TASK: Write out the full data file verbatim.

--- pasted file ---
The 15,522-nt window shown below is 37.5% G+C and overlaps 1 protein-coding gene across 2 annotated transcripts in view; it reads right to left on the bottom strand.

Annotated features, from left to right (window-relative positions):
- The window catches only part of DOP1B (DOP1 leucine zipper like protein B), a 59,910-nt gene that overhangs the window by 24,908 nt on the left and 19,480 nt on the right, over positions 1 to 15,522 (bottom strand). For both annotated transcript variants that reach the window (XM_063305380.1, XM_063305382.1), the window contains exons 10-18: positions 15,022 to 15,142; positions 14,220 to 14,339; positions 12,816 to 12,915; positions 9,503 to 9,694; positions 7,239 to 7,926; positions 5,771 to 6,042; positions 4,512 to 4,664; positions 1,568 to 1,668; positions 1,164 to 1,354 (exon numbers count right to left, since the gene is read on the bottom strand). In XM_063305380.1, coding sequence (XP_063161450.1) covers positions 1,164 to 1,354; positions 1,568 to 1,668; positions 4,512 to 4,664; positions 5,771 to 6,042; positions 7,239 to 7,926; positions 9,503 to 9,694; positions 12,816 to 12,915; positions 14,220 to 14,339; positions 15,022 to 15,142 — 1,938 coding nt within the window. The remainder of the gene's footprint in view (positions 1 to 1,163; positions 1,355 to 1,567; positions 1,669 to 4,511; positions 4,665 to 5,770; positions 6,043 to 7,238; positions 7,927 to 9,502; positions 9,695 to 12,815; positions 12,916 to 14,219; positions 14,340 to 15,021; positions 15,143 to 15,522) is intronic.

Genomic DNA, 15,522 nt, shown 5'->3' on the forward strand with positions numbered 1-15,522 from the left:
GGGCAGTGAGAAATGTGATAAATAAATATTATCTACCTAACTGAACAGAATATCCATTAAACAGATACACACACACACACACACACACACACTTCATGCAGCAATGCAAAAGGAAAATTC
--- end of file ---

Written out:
The 15,522-nt window shown below is 37.5% G+C and overlaps 1 protein-coding gene across 2 annotated transcripts in view; it reads right to left on the bottom strand.

Annotated features, from left to right (window-relative positions):
- The window catches only part of DOP1B (DOP1 leucine zipper like protein B), a 59,910-nt gene that overhangs the window by 24,908 nt on the left and 19,480 nt on the right, over positions 1 to 15,522 (bottom strand). For both annotated transcript variants that reach the window (XM_063305380.1, XM_063305382.1), the window contains exons 10-18: positions 15,022 to 15,142; positions 14,220 to 14,339; positions 12,816 to 12,915; positions 9,503 to 9,694; positions 7,239 to 7,926; positions 5,771 to 6,042; positions 4,512 to 4,664; positions 1,568 to 1,668; positions 1,164 to 1,354 (exon numbers count right to left, since the gene is read on the bottom strand). In XM_063305380.1, coding sequence (XP_063161450.1) covers positions 1,164 to 1,354; positions 1,568 to 1,668; positions 4,512 to 4,664; positions 5,771 to 6,042; positions 7,239 to 7,926; positions 9,503 to 9,694; positions 12,816 to 12,915; positions 14,220 to 14,339; positions 15,022 to 15,142 — 1,938 coding nt within the window. The remainder of the gene's footprint in view (positions 1 to 1,163; positions 1,355 to 1,567; positions 1,669 to 4,511; positions 4,665 to 5,770; positions 6,043 to 7,238; positions 7,927 to 9,502; positions 9,695 to 12,815; positions 12,916 to 14,219; positions 14,340 to 15,021; positions 15,143 to 15,522) is intronic.

Genomic DNA, 15,522 nt, shown 5'->3' on the forward strand with positions numbered 1-15,522 from the left:
GGGCAGTGAGAAATGTGATAAATAAATATTATCTACCTAACTGAACAGAATATCCATTAAACAGATACACACACACACACACACACACACACTTCATGCAGCAATGCAAAAGGAAAATTC